Oil (probably from the last days of the old compressor) was removed from the dewar window by Don Walter at the end of May. This has eliminated the curious-looking ‘coffee stain’ present on recent images.
The above unreduced image of Zw229-015 gives a fair idea of current image quality.
Current resolution with 2×2 binning (0.58 arcsec/pixel) is shown in this image of Eps Boo taken through the U filter. Separation is 2.85 arcsec.
The new mirror support cell air compressor is now fully installed and operational. It is set to provide 12 inches of water (0.43 psi), a little higher than the nominal 10 inches of water (0.36 psi), and appears to be holding well. There is a refrigeration desiccant system on the compressor (to keep moisture out of the lines) that is not currently installed. It should be installed in the next few weeks, as soon as the proper fitting can be installed.
The problem with the dome encoder does not appear to be with the encoder itself, rather with the encoder input channel to the pmac. The pmac has 2 cards with 16 possible channels, of which 10 (or so) are in use by the various encoders. One card has only two encoders, the focus and the dome azimuth, and it appears that the input channel for the dome azimuth (#6) is corrupted. Brevin was able to remap that channel to an open channel (#8), which appears to have fixed the problem. The dome is now making repeatable rotations to the same commanded azimuth positions, without significant failure.
However, it now appears that the dome is no longer synced with telescope. The telescope points correctly, but the dome azimuth is significantly off, by as much as 90 degrees depending on location. This is repeatable for the same telescope positions, indicating that it is not a loss in encoder counts. Further, its correctable by commanding the dome to the telescope azimuth. This, unfortunately, does not provide a fix as tracking forces the dome to update its position, immediately rotating back to its previously determined, incorrect position.
It is not clear how the dome receives its commands, from the telescope azimuths or from its own pointing model, but in either case something is not responding correctly. I’m in discussions with Treffers to see what can be done.
Following some thorough testing, we’ve determined that the dome occulting issues were due to a failing encoder that will be replaced this week. The failing unit has been removed, and the dome is currently off.
Further, our mirror support compressor has finally ceased to function. Brevin will purchase a replacement this week.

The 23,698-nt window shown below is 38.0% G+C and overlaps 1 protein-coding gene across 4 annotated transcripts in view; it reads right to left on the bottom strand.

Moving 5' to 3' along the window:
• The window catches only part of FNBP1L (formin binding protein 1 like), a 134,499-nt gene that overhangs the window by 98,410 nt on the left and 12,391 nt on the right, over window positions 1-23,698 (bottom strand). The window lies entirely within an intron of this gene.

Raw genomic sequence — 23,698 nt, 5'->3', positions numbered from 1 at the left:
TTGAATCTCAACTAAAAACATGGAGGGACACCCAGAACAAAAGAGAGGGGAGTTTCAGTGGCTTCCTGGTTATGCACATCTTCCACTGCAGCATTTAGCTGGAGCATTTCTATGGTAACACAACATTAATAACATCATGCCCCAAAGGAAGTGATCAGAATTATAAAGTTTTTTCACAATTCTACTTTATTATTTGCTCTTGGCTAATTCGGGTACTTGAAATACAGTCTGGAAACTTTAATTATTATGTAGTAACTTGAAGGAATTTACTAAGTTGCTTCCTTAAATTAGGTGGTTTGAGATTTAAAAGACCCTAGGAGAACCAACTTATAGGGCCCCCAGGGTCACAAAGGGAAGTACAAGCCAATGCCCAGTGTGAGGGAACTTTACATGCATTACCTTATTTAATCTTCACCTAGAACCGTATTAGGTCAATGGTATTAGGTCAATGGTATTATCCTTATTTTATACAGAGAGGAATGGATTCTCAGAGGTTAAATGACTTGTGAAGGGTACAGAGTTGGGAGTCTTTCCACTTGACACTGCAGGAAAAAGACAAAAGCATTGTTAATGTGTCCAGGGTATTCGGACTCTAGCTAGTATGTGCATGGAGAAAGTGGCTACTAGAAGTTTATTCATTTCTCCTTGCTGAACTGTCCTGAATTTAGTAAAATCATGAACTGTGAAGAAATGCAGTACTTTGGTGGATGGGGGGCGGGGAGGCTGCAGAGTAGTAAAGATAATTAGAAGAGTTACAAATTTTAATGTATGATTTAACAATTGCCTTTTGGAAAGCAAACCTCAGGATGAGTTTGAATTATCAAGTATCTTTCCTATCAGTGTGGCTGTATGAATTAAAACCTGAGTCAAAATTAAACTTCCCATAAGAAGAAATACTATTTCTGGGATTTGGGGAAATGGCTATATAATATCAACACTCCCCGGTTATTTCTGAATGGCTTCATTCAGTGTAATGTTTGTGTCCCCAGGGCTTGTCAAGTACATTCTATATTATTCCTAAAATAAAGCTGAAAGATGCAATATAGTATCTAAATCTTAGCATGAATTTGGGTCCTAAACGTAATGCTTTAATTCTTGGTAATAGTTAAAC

After many tests, we now think either the dome encoder is failing or the dome power supply is incorrectly set, following the powerout for the UPS replacement. More updates soon.
The pointing was recentered (off after worm-gear lubrication work) and the focus was readjusted (for seasonal drift).
Several images are blank, likely with the dome completely in the way
The centering of the field seems to drift from night to night
At high hour angle, there is significant trailing in the images. There is still notable “coma” in images near zenith
Several have noticed the following behavior in the last few nights with the RCT:
I believe these are all symptoms of the encoder slippage and worm gear oscillation. I believe they needing cleaning/re-greasing. I’ve put in a service request with KPNO. I still think part of the PSF is mirror support related, but we wont know for sure until we eliminate the other sources of confusion.
Tonight I was able to zero point the telescope, and test the guider. It appears that the pointing tolerance for accurate guiding is about 15″, or ~20 pix from the absolute center of the chip. Guiding works better now, but it does not improve the PSF substantially.
Data archive is back. There may be a little lag in getting data from the last few nights.
They are installing new power outlets in our server room. The computers, including mnem, will be down until 10/9.
The mirror support compressor’s pressure switch, which activates and deactivates the pump, burned out. It was replaced with a new switch, one with a bit more control on its activation pressure, which should reduce the wear on this part.
The problem with the mirror support compressor seems to be resolved, and the telescope should be working normally. I will check the focus and pointing again tonight, then resume the scheduler.
The new UPS has finally been fully installed, and is operating. After checkout tonight, the telescope is workable with two important exceptions.
The mirror compressor is not working, and the mirror appears to be resting on its supports. Brevin installed a new capacitor in the unit on saturday, so it is surprising that the compressor is failing again so soon.
The dewar is not cooling as it should, likely due to the lack of vacuum in the dewar. This is expected since the polycold unit has been off for some time.
I’ve sent requests to KPNO and to Bruce Cook to have evacuate the dewar and look at the compressor, which I hope one or the other can get to sometime this week. The telescope scheduler is off until these can be resolved.
The new UPS was delivered on Saturday, 10/15. However, Brevin was unable to finish the installation due to other scheduling issues. Bruce tells me that they will go up again in the next few days, this saturday at the latest. The capacitor in the mirror support compressor has also failed and will be replaced when they return this week.